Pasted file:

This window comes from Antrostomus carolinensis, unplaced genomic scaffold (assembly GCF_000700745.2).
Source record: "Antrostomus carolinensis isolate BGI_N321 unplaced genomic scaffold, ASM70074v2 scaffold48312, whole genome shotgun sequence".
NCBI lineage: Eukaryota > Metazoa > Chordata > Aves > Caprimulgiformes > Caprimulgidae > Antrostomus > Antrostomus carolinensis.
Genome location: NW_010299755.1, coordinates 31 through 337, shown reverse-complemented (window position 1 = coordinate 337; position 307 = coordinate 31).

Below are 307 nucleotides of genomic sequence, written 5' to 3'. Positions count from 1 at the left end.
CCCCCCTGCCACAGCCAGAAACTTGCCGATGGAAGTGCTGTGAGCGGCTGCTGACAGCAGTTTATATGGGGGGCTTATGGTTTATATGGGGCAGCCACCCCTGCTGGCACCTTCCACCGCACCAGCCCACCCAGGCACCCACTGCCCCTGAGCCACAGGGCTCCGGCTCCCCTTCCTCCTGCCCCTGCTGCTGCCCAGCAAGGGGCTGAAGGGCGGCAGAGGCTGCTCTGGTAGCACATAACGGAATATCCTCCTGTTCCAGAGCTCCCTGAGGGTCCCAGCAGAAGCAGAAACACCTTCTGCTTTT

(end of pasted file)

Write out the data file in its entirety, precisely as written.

This window comes from Antrostomus carolinensis, unplaced genomic scaffold (assembly GCF_000700745.2).
Source record: "Antrostomus carolinensis isolate BGI_N321 unplaced genomic scaffold, ASM70074v2 scaffold48312, whole genome shotgun sequence".
NCBI lineage: Eukaryota > Metazoa > Chordata > Aves > Caprimulgiformes > Caprimulgidae > Antrostomus > Antrostomus carolinensis.
Genome location: NW_010299755.1, coordinates 31 through 337, shown reverse-complemented (window position 1 = coordinate 337; position 307 = coordinate 31).

Below are 307 nucleotides of genomic sequence, written 5' to 3'. Positions count from 1 at the left end.
CCCCCCTGCCACAGCCAGAAACTTGCCGATGGAAGTGCTGTGAGCGGCTGCTGACAGCAGTTTATATGGGGGGCTTATGGTTTATATGGGGCAGCCACCCCTGCTGGCACCTTCCACCGCACCAGCCCACCCAGGCACCCACTGCCCCTGAGCCACAGGGCTCCGGCTCCCCTTCCTCCTGCCCCTGCTGCTGCCCAGCAAGGGGCTGAAGGGCGGCAGAGGCTGCTCTGGTAGCACATAACGGAATATCCTCCTGTTCCAGAGCTCCCTGAGGGTCCCAGCAGAAGCAGAAACACCTTCTGCTTTT